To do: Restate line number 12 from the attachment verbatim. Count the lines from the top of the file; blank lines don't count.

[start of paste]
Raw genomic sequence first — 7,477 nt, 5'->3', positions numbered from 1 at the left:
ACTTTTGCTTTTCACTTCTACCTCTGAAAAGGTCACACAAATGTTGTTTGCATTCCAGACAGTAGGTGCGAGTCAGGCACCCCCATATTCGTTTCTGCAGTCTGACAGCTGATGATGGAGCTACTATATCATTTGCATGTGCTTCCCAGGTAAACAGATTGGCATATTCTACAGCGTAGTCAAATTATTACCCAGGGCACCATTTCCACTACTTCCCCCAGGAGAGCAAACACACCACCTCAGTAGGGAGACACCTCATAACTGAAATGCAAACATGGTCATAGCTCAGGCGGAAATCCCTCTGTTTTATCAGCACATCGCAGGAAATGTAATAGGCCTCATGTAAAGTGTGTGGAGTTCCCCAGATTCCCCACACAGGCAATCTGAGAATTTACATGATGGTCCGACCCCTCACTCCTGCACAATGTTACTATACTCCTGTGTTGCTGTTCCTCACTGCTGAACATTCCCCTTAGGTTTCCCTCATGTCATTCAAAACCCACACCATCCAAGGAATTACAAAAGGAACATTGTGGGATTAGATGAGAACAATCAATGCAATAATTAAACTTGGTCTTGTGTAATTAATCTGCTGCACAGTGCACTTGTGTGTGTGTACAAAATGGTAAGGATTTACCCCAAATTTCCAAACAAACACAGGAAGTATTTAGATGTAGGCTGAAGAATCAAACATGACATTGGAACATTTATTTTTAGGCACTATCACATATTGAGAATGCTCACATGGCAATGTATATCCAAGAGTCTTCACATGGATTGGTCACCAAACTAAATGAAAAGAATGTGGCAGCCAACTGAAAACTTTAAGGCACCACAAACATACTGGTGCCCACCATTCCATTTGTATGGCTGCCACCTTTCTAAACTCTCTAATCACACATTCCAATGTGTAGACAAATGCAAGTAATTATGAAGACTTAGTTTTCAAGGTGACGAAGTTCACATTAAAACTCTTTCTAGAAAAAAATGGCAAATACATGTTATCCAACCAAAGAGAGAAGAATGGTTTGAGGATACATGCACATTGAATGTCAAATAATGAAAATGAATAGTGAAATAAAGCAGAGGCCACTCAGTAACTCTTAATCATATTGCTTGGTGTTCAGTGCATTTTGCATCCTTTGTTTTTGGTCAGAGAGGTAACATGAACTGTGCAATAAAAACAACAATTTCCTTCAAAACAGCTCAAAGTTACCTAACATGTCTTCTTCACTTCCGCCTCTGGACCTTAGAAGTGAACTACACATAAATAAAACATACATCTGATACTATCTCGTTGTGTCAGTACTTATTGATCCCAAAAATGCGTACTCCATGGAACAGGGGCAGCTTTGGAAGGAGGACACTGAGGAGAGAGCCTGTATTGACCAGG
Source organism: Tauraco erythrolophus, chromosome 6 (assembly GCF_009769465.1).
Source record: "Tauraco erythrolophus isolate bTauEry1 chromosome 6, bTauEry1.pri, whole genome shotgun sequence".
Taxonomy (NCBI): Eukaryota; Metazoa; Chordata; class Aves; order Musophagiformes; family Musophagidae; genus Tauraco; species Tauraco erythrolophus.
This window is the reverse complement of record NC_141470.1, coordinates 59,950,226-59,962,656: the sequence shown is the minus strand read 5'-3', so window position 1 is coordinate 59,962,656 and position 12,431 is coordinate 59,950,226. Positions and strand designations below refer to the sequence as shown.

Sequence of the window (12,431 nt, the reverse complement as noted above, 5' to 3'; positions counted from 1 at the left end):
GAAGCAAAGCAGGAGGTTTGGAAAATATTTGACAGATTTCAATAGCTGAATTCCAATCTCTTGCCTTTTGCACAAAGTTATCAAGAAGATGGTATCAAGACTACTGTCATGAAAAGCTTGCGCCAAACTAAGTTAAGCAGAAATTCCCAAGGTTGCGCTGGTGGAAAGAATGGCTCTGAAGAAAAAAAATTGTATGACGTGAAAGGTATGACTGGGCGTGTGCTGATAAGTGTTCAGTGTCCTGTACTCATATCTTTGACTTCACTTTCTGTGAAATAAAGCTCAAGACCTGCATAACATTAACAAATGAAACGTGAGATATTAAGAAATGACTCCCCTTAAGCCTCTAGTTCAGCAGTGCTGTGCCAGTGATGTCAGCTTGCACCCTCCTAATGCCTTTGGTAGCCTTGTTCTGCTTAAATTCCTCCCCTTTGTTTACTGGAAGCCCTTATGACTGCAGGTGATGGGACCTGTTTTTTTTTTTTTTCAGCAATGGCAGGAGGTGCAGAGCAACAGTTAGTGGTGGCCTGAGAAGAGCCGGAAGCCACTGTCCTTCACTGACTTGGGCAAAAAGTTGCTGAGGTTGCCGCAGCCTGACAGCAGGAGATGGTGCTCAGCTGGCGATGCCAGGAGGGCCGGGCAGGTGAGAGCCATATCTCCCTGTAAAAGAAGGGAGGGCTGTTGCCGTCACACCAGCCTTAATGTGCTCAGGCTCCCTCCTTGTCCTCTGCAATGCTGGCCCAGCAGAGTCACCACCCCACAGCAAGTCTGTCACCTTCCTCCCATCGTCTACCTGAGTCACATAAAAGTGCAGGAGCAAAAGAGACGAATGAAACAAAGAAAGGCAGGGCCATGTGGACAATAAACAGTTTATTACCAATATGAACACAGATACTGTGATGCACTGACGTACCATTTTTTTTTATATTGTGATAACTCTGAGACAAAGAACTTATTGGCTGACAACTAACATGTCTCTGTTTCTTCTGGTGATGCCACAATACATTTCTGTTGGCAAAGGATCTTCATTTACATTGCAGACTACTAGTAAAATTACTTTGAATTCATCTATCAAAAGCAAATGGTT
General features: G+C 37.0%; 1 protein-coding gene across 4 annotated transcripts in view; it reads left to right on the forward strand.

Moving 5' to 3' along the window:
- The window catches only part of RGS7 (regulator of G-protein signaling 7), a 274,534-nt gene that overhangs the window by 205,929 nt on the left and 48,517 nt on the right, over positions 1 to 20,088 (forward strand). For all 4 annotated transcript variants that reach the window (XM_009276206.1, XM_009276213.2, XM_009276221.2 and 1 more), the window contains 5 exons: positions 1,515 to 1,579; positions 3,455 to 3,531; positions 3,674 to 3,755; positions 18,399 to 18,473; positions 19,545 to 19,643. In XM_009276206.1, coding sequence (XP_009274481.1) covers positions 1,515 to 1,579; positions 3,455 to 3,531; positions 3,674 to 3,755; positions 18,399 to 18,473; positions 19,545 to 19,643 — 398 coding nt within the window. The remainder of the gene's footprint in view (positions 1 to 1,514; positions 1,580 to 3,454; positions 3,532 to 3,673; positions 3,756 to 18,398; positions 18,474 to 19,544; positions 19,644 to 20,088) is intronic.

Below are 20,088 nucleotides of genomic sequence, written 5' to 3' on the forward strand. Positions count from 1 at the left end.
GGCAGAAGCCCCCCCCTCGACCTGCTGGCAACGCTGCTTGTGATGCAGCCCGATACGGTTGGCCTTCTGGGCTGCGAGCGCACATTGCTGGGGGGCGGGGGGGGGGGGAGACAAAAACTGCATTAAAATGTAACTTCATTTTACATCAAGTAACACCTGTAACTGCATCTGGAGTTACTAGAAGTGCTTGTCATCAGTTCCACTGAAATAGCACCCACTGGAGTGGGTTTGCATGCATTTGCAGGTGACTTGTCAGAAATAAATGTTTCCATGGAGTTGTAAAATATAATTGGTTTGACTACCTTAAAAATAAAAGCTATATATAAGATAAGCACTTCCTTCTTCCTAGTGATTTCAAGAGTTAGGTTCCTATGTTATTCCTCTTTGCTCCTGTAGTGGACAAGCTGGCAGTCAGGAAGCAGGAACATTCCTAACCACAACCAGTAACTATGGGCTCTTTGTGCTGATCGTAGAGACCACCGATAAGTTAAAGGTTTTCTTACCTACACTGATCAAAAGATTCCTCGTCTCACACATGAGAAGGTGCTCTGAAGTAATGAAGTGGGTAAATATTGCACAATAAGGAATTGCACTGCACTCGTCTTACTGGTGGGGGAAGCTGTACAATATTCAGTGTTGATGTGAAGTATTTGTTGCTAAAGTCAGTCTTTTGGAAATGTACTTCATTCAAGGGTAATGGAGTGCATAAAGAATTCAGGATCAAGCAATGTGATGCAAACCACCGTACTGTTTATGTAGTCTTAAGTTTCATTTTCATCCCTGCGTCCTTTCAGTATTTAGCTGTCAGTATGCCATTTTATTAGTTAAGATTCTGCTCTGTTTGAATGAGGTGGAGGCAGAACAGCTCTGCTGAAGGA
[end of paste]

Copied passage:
Below are 20,088 nucleotides of genomic sequence, written 5' to 3' on the forward strand. Positions count from 1 at the left end.